# Refraction through a glass slab + reflection off a concave mirror

1. Apr 8, 2015

### Suraj M

1. The problem statement, all variables and given/known data
An object is placed 21 cm in front of a concave mirror of radius of curvature of 10 cm. A glass slab of thickness 3 cm and RI =1.5; is then placed close to the mirror. Find the position of the final image.
Take distance of closer side of block as 1 cm from the mirror.

2. Relevant equations
$\frac{1}{f}= \frac{1}{u} + \frac{1}{v}$
u is the object dist. and v is the image dist.
$lateral~ shift~=~t\frac{\sin(i-r)}{\cos(r)}$

3. The attempt at a solution
Ignoring the block i get $v = -6.56 cm$
I don't know how to consider the block... i tried this..

i need the length of B'B'₂
I have the measure of a perpendicular drawn from A' to the line through A'₂ which was suppose to go through the focus..

Last edited: Apr 8, 2015
2. Apr 8, 2015

### Tanya Sharma

First consider a point object on the principal axis for sake of simplicity . Second ,forget about the mirror for a while . The ray from object undergoes twice the refraction from the slab .

Can you calculate the normal shift produced by the slab ?

3. Apr 8, 2015

### Suraj M

But how, doesn't that depend on the angle of incidence.
Which ray?
passing through the centre of curvature →normal shift = 0 as it is refracted twice ..

4. Apr 8, 2015

### Tanya Sharma

Forget the mirror.

I suggested you to consider a point object placed at __ cm from the slab . Draw any ray from the object at any angle from the priniple axis . Angle is not important .Center of curvature is not involved here .

Last edited: Apr 8, 2015
5. Apr 8, 2015

### Suraj M

$lateral ~shift = t \frac{\sin(i-r)}{\cos(r)}$
so the lateral shift does depend on the incident angle, doesn't it?
but as you said if i take the ray at an angle($=i$) to the principal axis then
lateral shift = $3\sin(i) - 4.5 \cos(i)$

6. Apr 8, 2015

### Tanya Sharma

Normal shift and lateral shift are two different things . We are interested in calculating normal shift not lateral . I have no idea about the formula you have mentioned . Please check your notes on how to calculate the normal shift produced by the glass slab .Again , normal shift doesn't depend on the angle .

Have a look at the picture attached .

You need to calculate distance OA .

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• ###### shift.PNG
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Last edited: Apr 8, 2015
7. Apr 8, 2015

### Suraj M

I thought we needed lateral shift.. ok normal shift ..then its just 5.67 cm ($\frac{d}{n}$)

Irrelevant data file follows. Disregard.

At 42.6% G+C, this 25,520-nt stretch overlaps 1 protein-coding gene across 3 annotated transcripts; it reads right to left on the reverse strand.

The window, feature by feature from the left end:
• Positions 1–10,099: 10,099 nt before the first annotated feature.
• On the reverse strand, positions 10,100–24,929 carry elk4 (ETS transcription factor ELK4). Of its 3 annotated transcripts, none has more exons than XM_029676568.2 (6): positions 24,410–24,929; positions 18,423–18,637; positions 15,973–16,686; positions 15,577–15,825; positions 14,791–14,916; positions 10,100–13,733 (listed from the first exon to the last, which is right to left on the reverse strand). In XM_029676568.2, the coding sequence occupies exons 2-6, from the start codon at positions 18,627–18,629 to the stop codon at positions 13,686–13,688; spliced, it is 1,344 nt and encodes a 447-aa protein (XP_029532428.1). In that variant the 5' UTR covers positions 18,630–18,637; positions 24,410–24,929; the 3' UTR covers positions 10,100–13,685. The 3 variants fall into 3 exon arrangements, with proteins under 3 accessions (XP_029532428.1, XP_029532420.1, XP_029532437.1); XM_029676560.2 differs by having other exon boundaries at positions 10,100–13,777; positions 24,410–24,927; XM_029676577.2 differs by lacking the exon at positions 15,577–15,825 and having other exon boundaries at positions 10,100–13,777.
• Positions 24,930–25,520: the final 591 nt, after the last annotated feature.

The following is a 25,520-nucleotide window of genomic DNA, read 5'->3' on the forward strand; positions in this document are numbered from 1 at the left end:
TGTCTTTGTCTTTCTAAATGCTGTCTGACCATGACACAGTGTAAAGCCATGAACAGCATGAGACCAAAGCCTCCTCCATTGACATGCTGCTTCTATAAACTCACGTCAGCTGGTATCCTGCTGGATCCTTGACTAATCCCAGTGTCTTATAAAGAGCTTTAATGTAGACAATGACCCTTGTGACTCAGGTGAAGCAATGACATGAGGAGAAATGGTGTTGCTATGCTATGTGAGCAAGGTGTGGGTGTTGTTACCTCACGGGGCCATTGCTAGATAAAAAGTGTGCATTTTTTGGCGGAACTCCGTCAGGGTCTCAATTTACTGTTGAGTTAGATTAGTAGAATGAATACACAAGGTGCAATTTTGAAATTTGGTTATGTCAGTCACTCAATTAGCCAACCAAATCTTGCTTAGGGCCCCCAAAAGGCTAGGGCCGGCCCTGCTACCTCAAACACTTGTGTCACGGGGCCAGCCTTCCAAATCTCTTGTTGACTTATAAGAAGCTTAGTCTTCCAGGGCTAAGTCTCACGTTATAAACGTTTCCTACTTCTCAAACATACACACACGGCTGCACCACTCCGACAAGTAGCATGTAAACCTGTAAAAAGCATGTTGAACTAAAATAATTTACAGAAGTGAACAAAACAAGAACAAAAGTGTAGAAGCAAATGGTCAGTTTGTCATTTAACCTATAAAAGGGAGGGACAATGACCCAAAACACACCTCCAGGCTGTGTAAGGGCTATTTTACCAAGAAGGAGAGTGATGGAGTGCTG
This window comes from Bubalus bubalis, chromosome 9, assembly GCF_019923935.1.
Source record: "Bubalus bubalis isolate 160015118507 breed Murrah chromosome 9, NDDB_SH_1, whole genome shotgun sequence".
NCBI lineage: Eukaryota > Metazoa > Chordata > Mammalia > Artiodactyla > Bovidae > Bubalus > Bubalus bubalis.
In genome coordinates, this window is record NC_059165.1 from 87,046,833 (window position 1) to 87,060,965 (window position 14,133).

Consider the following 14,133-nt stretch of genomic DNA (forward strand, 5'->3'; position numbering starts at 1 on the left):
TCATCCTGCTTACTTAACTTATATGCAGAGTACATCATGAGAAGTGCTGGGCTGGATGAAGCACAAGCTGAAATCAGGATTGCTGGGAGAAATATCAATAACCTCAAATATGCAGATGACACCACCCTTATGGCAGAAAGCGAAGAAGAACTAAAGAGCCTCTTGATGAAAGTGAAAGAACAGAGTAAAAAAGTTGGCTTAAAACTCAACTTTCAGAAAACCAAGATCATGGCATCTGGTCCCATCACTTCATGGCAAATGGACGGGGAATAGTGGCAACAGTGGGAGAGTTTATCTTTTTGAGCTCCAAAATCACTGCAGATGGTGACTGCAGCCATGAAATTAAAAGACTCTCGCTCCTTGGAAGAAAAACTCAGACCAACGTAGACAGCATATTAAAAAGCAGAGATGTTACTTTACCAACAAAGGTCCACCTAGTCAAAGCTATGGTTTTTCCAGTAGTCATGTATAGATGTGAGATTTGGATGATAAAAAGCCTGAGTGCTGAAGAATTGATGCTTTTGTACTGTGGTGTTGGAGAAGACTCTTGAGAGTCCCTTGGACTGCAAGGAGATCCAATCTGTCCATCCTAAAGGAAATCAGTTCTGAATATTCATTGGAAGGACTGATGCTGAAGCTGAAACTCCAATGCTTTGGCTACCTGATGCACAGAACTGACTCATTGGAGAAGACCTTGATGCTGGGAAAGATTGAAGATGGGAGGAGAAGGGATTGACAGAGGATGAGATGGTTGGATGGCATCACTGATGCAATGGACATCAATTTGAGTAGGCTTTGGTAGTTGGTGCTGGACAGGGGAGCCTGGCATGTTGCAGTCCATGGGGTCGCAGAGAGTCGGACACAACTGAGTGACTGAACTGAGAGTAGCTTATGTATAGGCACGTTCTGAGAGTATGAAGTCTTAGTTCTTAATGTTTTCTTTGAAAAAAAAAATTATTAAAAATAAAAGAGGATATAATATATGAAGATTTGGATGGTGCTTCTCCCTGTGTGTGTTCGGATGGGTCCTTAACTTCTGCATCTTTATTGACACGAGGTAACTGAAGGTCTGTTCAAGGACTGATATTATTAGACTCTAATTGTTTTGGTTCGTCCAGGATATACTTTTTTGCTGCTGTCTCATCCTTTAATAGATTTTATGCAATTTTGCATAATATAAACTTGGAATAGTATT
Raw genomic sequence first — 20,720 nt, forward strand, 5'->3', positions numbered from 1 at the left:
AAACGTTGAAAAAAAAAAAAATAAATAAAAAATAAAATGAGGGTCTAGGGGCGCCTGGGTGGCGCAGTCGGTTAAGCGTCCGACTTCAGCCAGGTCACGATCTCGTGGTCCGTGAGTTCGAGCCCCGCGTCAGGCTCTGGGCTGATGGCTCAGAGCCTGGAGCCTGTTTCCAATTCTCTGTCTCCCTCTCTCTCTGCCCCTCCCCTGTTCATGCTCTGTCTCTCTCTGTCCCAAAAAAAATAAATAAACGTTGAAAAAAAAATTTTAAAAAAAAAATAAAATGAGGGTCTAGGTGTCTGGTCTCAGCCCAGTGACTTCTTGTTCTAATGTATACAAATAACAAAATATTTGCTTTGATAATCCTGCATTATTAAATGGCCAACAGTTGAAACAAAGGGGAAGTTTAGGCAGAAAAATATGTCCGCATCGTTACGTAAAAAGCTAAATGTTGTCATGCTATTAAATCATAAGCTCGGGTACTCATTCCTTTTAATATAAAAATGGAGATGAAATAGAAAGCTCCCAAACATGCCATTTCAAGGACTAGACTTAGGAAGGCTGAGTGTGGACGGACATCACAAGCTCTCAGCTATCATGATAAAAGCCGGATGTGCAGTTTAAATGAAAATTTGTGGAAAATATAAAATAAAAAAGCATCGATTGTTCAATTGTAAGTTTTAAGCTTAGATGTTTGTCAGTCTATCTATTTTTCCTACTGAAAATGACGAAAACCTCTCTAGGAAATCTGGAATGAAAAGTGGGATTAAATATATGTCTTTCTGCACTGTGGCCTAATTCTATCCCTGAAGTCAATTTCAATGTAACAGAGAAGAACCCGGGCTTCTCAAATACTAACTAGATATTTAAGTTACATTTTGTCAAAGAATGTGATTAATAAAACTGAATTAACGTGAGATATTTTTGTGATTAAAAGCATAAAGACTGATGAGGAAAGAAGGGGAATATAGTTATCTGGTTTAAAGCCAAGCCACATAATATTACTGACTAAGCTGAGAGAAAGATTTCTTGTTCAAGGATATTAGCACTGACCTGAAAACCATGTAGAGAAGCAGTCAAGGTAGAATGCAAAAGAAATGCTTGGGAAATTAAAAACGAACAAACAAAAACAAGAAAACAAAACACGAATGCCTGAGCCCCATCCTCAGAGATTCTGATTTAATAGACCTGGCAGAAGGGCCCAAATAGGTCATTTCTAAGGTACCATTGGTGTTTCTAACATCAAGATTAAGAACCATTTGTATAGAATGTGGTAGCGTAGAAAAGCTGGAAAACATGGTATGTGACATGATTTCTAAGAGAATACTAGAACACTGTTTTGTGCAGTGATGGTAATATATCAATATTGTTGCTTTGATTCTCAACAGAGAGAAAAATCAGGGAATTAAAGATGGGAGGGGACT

but i still think its lateral shift and not normal shift, normal shift would be this..
I think the diagram you have drawn is actually for lateral shift as the emergent ray is parallel to the incident ray...
So i cannot apply the formula $d' = \frac{d}{n}$or normal shift = $d(1-\frac{1}{n})$ where n is RI of glass wrt air

8. Apr 8, 2015

### Tanya Sharma

Don't you think the emergent ray would be parallel to the incident ray after two refractions due to the glass slab ?

This is the right formula . So , now what is the normal shift ?

However what is the answer given to the problem?

9. Apr 9, 2015

### Suraj M

The answer given is 7.67 cm.
Yes it will be, so if the emergent ray is parallel to the incident ray... there is a lateral shift, not normal shift, right?? A component of the lateral shift is the distance between the position and apparent position.

10. Apr 9, 2015

### Tanya Sharma

Ok...I am getting this value .

Calculate the value of normal shift . Then , find the apparent distance of the object from the mirror . Now , use the mirror formula .

11. Apr 9, 2015

### Suraj M

wait should i do this??
$d' = \frac{17}{1.5}$ then $d' + 3 + 1 = u$??
then i get 7.42 cm
is that right?

12. Apr 9, 2015

### Tanya Sharma

Sorry , I don't understand your working .

1) What value do you get for normal shift ?
2) What is the apparent distance of the object from the mirror ?

13. Apr 9, 2015

### Suraj M

for (1) i wanted to know if i should take the distance between the glass block(17 cm ) or the distance from the mirror..
anyway i get $d' = 11.33 cm$ and apparent object distance as 15.33 cm

14. Apr 9, 2015

### Tanya Sharma

This is incorrect .

Normal shift = $(1-\frac{1}{\mu})t$ , where $\mu$ is the refractive index and $t$ is the thickness of the glass slab .

Now please answer the two questions I asked in post#12 .

15. Apr 9, 2015

### Suraj M

ok is the normal shift 5.66 cm ??
if so then apparent distance is 17 - 5.66 = 11.33 cm
which is the same as $\frac{17}{n}$

16. Apr 9, 2015

### Tanya Sharma

No

No

I have given you the formula in post #14 . Please use it .

17. Apr 11, 2015

### Suraj M

I wasn't sure what you were trying to do here, but i think i get the idea..
you're trying to calculate the effective object distance which would become $(u=21 -1 = 20 cm )$
so then applying mirror formula i get v = 6.67 cm ... but due to the slab there is a second refraction causing the image to shift by 1 cm ... = 6.67+1= 7.67 cm
I'm sorry it took me so much time.. :) and for irritating you so much...
Thanks a ton!

18. Jun 12, 2016

### Anikash Chakraborty

What if we place the glass slab at 5 cm from the mirror? Will the image be still formed at 7.67 cm? Or will there be some change. In my opinion there shouldn't be any but please can anyone confirm?

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